A call to personal responsibility and market forces

Getting Out of the Credit Mess - The last thing we need is policy that encourages or incurs more debt


The intellectual start of this mess was in a flawed Boston Federal Reserve study published in 1992 that purported to show that minorities were treated less well than whites. That study led to increased political pressure on banks to modify their standards with increased emphasis through the Community Reinvestment Act, and aided by U.S. Department of Housing and Urban Development regulations in the Clinton administration that required parity of outcomes in the lending process.

The effect of all of this meddling was compounded by the lax or incompetent supervision of Fannie Mae and Freddie Mac. All in all, the government got into the business of encouraging and then forcing lending institutions to make mortgage loans to people who could not pay them back. What we ended up with is a failure of government, which we have erroneously termed a failure of capitalism.


All of this led to a huge overleveraging in the consumer market. The increase in debt burden fueled much of the nation's economic growth over recent decades, aided somewhat by increases in productivity and underpinned by easy money from the Federal Reserve. Since consumers represent about 70% of the nation's GNP, and since leverage cannot increase forever, we were bound to see the bubble burst and eventually enter a substantial recession.

So, are the current credit easing actions likely to be helpful or not? In my judgment, measures to create liquidity are likely to be helpful. Financial institutions that lend money to credit-worthy people for reasonable purposes have experienced a substantial reduction in available funding from which they can make loans. Hence the programs to support the securitization markets are sensible because money used for this purpose will be lent and used for purchases. Programs that deliver a short-term reduction in mortgage rates will, at the margin, help absorb some of the available housing stock, reducing the time it will take for housing to reach market-clearing levels.


In the longer term, our nation must delever -- either by reducing the amounts of borrowing or by increasing consumer earning power through economic growth. Relying on growth alone implies a growth rate higher than we have ever experienced in our nation's history. Nonetheless, our public policy must encourage economic growth by lowering tax rates for corporations and individuals while at the same time avoiding what would be growth killers, including "card check" legislation and trade restrictions. Public policy should support higher savings rates, and avoid encouraging increased consumer spending funded by further debt, which may be helpful in the short term but catastrophic in the longer term.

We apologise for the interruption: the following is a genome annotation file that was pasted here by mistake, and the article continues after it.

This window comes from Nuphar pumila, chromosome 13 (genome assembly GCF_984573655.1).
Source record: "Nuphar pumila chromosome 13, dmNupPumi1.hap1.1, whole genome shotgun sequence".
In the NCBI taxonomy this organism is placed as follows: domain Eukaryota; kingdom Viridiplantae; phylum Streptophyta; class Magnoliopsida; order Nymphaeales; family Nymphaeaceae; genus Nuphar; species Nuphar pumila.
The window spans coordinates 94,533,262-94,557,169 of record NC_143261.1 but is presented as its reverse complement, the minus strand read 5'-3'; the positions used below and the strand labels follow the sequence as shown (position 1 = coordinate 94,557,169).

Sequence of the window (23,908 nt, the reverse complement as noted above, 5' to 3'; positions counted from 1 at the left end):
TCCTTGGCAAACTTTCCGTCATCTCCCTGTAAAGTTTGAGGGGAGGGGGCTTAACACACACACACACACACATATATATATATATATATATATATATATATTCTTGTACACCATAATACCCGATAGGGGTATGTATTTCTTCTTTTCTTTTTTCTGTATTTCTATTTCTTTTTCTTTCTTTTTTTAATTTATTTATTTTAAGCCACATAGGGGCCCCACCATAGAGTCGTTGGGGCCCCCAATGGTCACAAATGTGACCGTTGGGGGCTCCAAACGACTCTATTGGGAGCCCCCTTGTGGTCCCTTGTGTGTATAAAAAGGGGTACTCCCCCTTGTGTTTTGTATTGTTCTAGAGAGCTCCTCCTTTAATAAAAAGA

It is not only consumers that must delever. Governments must as well. State and local governments across the nation have incurred direct and indirect debt or obligations in the tens of trillions of dollars -- obligations that cannot be met under any set of reasonable circumstances without an explosion in growth and tax revenues. In fact, we continue to incur debt for politically palatable ideas, like rebate checks, which have very little stimulative power but increase the depth of the hole we're in.

To solve this problem for ourselves and future generations, we must get back to our historic reliance on personal responsibility and market forces, and get government out of economic management. It doesn't do a good job, as the current economic mess amply proves.

Comment: The last paragraph is key - "personal responsibility and market forces, and get government out of economic management"

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